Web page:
Lauren Daley is on a mission to wake you up to your own mortality. Lauren was inspired to pursue a career in palliative medicine after her mother’s unexpected death. Over the years, she’s experienced first-hand the benefits of having a healthy relationship with grief, death and dying. As a palliative care doctor, Lauren appreciates the challenges of delivering quality end-of-life care in a society crippled by death anxiety. Lauren believes that acknowledging death has the power to change your life. She is committed to creating space for fellow mortals to contemplate the hard stuff and weigh in on life’s greatest mystery. She currently hosts a blog and is working on a podcast. Check out her online platform, Talk Dying To Me and follow her on Instagram @talkdyingtome.
Contemplating death can be uncomfortable, but it can also change your life in beautiful and unexpected ways.
In Bhutan, there’s a belief that thinking about death five times a day will make you happy. In Thailand, Buddhist monks have been known to meditate to photos of rotting corpses as a reminder of their own mortality.
Pretty dark and twisty, right?
What if thinking about death is the dark and twisty secret to living a more fulfilled life?
I happen to have been let in on this little known secret right from the get go. Sure it’s taken some time, some hindsight and a touch of therapy to grow from sorrow to fulfillment, but I think I’ve arrived. Here’s how:
My mom died in a car accident at the age of 39. I was six years old. I’ve spent almost every day of my life since that moment thinking about death.
Where do people go when they die? What happens to dead bodies? When would other people I love die? When was I going to die?
What I was really desperate to reconcile in my anguished six-year-old brain was, where did my mom go?
I grew up being told that one day, when it was time for me to die, I would see my mom again. This is something I held on to. I took comfort in the possibility of being with her one day, even if it meant I couldn’t go on living. As a result, I never grew up with the fear of death most North Americans live with. Quite the opposite actually. I welcomed death not as a distant possibility, but as an inevitability. And when it was my turn to die, I trusted that it wouldn’t be all bad.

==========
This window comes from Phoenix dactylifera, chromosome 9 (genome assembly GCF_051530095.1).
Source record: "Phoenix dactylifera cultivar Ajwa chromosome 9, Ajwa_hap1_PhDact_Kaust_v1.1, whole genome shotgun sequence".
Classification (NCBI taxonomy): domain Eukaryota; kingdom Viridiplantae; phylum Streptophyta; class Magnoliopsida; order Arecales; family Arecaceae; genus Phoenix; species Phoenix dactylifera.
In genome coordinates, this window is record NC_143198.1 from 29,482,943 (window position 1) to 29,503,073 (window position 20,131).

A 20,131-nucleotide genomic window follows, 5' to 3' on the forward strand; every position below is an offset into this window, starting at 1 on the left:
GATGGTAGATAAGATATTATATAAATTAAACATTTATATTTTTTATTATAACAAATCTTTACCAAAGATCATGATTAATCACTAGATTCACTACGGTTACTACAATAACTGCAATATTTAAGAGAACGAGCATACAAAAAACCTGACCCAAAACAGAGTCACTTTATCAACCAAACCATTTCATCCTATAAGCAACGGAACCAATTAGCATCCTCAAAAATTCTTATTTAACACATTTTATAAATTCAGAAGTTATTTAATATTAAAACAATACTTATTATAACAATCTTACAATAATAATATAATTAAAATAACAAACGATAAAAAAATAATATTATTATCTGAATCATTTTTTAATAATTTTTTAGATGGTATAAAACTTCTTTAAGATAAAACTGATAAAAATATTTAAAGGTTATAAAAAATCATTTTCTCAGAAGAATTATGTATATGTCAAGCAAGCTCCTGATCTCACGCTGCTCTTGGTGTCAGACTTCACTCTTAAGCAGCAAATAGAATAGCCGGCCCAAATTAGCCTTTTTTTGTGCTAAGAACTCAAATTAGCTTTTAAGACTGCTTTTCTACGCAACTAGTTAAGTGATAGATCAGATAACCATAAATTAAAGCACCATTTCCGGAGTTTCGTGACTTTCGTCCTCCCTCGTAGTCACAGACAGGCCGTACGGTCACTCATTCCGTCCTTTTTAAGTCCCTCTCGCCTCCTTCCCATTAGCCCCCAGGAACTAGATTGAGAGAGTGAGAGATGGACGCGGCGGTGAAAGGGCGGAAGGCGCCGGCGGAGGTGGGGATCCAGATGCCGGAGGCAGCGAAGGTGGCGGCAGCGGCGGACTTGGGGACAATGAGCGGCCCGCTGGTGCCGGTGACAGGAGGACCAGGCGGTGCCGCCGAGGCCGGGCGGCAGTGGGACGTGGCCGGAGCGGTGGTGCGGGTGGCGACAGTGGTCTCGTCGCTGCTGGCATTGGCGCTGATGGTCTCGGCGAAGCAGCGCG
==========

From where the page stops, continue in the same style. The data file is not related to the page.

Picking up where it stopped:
Needless to say, I went on to establish a special and unique relationship with death and dying uncharacteristic of most school-age children.
If by this point you’re thinking, “Wow, this kid needed a shrink.” You’re probably right. But that’s a whole other blog post.
Fast forward 23 years …
That’s 23 years of contemplating death and dying – at least 8395 moments of pondering the great unknown and asking unanswerable questions. Some might think that at this point, I must be certifiably insane or, at the very least, incapacitated by deep sorrow and crippling anxiety. Save for living with a “touch” of anxiety (full disclosure), nothing could be further from the truth.
How has thinking about death changed my life?
The simple answer is, in countless beautiful and unexpected ways. For one, it led me to a rewarding career as a palliative care doctor.
Medical expert on end-of-life care. Purveyor of good dying. Keeper of death stories.